Towards the end of the book, the third generation Andrew Davis and Chris Davis are establishing themselves in the investment world. Chris Davis is working for Shelby Davis the patriarch, then in his 80s, who is at the tail end of his career. Shelby Davis specialized in investing in insurance companies, and he had published a weekly insurance newsletter. One of Chris (his grandson's) jobs was to help with publishing the newsletter, which in the age of computers was not really read by anyone outside their family office any more:
"Why do we bother this?" [Chris] asked Davis, "when nobody reads it."
"It's not for the readers," Davis said. "It's for us. We write it for ourselves. Putting ideas on paper forces you think things through."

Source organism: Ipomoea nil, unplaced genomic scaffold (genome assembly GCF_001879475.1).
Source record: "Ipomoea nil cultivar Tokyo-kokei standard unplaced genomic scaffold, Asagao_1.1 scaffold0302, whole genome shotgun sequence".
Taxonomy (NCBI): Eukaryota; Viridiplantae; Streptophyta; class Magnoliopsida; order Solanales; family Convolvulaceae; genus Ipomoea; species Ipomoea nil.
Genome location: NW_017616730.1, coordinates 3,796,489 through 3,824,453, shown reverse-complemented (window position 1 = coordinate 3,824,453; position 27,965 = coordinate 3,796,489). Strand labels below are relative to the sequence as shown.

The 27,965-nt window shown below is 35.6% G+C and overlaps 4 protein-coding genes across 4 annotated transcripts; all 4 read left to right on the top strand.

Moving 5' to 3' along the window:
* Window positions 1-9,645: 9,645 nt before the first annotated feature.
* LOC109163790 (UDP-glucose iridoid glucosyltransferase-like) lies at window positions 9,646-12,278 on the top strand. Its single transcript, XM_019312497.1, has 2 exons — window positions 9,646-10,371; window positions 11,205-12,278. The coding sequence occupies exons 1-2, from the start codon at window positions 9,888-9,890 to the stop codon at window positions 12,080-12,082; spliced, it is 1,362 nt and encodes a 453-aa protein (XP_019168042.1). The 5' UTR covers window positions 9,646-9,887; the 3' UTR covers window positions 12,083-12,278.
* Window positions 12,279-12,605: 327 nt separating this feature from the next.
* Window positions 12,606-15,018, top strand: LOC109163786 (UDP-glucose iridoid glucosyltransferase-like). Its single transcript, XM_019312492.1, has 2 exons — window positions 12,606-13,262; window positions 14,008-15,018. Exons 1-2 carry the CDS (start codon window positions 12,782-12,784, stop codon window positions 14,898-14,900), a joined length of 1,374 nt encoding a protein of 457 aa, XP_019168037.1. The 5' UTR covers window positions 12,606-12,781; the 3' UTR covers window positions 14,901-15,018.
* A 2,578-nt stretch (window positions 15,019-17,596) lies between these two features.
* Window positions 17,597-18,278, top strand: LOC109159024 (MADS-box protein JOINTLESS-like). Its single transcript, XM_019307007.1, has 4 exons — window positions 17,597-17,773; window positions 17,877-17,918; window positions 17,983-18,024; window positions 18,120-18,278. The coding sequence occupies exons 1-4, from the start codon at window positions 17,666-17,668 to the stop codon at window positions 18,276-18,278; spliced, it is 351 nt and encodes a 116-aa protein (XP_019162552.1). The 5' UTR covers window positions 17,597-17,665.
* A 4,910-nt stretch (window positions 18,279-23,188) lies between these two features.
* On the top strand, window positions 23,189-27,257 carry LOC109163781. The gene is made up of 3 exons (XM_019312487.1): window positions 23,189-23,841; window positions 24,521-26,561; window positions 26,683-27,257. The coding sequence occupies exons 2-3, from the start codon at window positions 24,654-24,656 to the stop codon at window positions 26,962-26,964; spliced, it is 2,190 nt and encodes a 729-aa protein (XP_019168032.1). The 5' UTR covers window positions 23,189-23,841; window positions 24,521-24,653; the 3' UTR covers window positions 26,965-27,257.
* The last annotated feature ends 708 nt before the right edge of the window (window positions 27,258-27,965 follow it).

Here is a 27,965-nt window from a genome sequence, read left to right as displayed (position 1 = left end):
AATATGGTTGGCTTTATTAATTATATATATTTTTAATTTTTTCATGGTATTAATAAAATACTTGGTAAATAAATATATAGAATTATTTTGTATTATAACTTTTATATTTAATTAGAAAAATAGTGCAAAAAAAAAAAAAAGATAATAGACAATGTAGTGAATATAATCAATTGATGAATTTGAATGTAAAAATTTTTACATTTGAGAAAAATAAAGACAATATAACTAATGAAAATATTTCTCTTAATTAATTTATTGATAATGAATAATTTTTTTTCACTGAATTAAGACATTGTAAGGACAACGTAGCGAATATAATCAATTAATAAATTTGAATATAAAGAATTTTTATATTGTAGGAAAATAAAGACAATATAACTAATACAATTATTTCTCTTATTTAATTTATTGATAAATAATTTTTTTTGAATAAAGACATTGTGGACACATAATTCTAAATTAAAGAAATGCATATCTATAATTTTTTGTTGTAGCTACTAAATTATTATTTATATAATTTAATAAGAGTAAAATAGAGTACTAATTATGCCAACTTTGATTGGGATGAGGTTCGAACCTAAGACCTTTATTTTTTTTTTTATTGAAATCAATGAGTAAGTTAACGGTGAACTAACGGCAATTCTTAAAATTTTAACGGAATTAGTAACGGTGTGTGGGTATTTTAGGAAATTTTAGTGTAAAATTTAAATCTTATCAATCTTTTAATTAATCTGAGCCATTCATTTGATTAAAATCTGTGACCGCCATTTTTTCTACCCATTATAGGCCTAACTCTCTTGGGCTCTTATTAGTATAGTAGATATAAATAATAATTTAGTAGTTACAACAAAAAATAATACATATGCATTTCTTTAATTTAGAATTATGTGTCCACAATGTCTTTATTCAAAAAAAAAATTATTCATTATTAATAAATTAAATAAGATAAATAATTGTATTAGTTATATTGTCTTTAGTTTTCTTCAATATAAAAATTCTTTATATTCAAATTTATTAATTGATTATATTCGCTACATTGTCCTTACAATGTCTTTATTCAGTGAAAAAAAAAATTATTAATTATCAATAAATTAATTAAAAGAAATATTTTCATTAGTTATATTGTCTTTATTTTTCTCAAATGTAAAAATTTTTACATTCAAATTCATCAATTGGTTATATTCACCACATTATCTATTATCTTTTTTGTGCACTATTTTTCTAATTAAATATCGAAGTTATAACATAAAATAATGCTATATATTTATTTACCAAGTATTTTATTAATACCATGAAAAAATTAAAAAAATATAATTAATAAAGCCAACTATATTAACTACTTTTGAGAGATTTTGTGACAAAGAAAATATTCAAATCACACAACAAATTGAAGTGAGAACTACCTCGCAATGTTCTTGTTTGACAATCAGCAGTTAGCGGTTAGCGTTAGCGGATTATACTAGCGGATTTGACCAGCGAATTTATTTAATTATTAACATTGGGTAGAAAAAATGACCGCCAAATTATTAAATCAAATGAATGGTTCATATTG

That's an excellent insight and applies well beyond investing. In the realm of investing, I have followed Jason Zweig's guidance in Your Money and Your Brain, where he advises that investors write out an Investment Policy Statement (IPS). Zweig says "The best way to prevent yourself from being knocked off track by your emotions is spell out your investment policies and procedures in advance in an IPS"
From Zweig's book and IPS should include:
"Purpose of Portfolio
Benchmarks and Review
Frequency of Evaluation
Adding and Subtracting
We Will Never..."
I think the last category is the most vital, because the IPS is essentially a mistake avoidance tool. The We Will Never rules to avoid act as guardrails. And writing them down is the first step.